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The Long Journey to EurAfrica

German Chancellor Angela Merkel (L) speaks at the start of the G20 Compact with Africa (CwA) conference on November 19, 2019 in Berlin. Michael Sohn / POOL / AFP

Recently I’ve been trying to give my brain a break from marinading in China-Africa issues by reading the biologist Merlin Sheldrake’s mind-bending new book Entangled Life: How Fungi Make Our Worlds, Change Our Minds & Shape Our Futures. He points out that scientists in the 19th century scoffed at the concept of symbiosis, insisting that any relationship between plants and fungi had to be either defined by conflict or parasitism. Ha, I thought, how revealing that European scientists couldn’t imagine mutually beneficial relationships – after all wasn’t Europe’s entire relationship with Africa historically defined by conflict and parasitism?

It’s a joke that will make our readers in European development circles wince, but really – the joke makes itself (and indeed – the first European explanation of symbiotic plant-fungus relationships used the metaphor of slavery.)    

This week, Center for Global Development Policy Analyst Gyude Moore published a compelling new article that calls for greater cooperation between Europe and Africa. He argues that the two, with their geographical proximity and shared commitment to multilateralism, find themselves stuck between an increasingly belligerent United States and China.

I agree with Moore that redefining the Europe-Africa relationship around greater economic and political cooperation would offer much-needed global stability and solve many problems in both Europe and Africa. 

However, I’m not very optimistic, for two reasons. The first is provided by another featured article today: Samuel Ramani’s fascinating account of how great power competition is destabilizing the Sahel. Among others, he blames France for consistently supporting authoritarian regimes in the name of stability, which then fuels increasing instability. The fact that this well-documented dynamic is still such a feature of France’s African presence in the 21st century makes me doubt that European leaders have the bandwidth for deeper cooperation.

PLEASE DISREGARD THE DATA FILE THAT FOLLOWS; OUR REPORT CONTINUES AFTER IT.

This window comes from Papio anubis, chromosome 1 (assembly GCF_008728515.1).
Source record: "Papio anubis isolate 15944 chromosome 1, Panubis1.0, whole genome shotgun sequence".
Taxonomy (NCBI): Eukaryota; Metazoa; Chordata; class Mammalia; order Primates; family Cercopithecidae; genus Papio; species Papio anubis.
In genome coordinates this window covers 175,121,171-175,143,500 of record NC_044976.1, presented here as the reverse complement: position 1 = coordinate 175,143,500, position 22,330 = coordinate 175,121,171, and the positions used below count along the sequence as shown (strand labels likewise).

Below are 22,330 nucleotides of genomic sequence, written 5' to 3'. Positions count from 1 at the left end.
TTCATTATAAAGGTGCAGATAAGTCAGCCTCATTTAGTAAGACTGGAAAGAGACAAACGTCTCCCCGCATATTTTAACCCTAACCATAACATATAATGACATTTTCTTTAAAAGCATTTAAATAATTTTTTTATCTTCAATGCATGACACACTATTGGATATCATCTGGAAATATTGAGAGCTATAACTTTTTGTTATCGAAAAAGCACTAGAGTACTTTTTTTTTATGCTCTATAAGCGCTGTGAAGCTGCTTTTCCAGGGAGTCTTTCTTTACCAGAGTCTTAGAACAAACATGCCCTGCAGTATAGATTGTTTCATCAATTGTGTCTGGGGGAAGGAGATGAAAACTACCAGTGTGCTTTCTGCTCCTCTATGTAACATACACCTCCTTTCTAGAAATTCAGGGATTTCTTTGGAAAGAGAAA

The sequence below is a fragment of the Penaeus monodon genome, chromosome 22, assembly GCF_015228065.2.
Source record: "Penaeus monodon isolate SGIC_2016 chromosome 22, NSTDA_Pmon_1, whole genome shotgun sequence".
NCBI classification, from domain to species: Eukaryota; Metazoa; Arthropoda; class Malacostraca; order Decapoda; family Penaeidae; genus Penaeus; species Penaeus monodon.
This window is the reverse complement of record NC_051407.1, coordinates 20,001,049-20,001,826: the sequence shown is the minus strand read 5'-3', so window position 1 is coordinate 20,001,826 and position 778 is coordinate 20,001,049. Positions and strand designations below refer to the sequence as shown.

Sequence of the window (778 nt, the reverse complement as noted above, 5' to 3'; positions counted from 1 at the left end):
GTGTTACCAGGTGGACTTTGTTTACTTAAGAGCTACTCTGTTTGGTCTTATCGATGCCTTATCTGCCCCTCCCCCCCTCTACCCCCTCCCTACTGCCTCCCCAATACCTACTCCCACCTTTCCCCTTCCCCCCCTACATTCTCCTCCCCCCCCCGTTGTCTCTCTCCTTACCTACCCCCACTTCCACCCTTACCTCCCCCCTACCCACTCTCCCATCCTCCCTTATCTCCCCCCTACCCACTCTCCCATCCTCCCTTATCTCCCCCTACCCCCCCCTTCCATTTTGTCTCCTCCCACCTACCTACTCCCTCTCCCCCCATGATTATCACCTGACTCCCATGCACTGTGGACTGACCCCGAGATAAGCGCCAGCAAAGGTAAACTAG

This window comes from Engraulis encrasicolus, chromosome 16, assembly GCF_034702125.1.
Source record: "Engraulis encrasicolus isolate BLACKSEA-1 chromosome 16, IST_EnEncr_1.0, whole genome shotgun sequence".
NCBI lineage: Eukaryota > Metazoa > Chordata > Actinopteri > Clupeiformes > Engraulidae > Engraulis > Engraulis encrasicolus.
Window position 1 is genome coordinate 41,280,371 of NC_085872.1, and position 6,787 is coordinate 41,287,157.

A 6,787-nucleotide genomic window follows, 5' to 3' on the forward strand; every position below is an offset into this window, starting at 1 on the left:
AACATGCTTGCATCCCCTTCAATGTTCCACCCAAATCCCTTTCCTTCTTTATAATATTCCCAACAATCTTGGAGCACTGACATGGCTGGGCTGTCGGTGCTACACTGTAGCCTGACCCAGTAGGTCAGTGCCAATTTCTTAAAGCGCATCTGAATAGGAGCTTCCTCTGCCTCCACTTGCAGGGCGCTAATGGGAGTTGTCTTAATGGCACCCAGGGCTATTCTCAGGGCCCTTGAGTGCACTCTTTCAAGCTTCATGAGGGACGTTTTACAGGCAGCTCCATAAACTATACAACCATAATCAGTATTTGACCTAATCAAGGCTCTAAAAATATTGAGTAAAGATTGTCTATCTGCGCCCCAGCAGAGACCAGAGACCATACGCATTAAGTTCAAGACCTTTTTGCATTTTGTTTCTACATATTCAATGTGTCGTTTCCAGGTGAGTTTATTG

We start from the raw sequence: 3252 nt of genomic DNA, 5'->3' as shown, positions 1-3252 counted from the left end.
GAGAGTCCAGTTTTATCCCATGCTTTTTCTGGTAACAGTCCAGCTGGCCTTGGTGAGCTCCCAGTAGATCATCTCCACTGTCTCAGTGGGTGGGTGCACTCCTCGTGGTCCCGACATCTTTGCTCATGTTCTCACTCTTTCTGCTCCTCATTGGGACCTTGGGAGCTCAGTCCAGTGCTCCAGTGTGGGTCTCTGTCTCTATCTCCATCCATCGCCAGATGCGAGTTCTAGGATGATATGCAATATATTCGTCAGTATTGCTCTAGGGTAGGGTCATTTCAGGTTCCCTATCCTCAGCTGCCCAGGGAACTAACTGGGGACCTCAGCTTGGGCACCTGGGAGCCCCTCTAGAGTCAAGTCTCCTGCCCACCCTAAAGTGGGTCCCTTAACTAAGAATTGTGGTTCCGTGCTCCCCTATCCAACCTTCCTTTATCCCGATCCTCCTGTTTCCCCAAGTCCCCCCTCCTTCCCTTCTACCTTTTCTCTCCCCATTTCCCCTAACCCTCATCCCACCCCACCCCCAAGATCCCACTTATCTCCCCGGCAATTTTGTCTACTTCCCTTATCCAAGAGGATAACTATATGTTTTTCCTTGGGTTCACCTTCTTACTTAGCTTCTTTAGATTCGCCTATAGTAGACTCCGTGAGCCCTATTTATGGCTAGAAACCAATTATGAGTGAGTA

The second reason is best summed up by the 2018 call by the then-president of the European Commission Jean-Claude Juncker that Europe should stop thinking of Africa through the ‘prism of development aid.’ No complaints from me – ditching the prism would be great. But it doesn’t address the role the prism plays in Europe – after all seeing Africa as the site of European development efforts psychologically insulates the European public from a different way of seeing it – as a crime scene. 

This week we saw the extraordinary spectacle of the daughter of the assassinated Congolese leader Patrice Lumumba suing the Belgian government for possession of her father’s tooth. It is his only remains, kept by the Belgian police officer who dissolved his bones in acid after he was tortured and killed in 1961 by Belgian, CIA and MI6 personnel.

While Belgium’s King Philippe has expressed his “deepest regrets” for the colonization of the Congo, which led to the deaths of about 10 million people, he stopped short of actually apologizing. 

Any real transformative cooperation between Europe and Africa will take a much more thorough reckoning with not only Europe’s legacy in Africa but how that legacy is explained by Europeans to Europeans. The very idea of Europe will have to shift – a tall order. The recent Black Lives Matter protests that led to the removal of colonial statues in several cities was a first step. But it’s only a step – a real meeting between Africa and Europe will take a journey.

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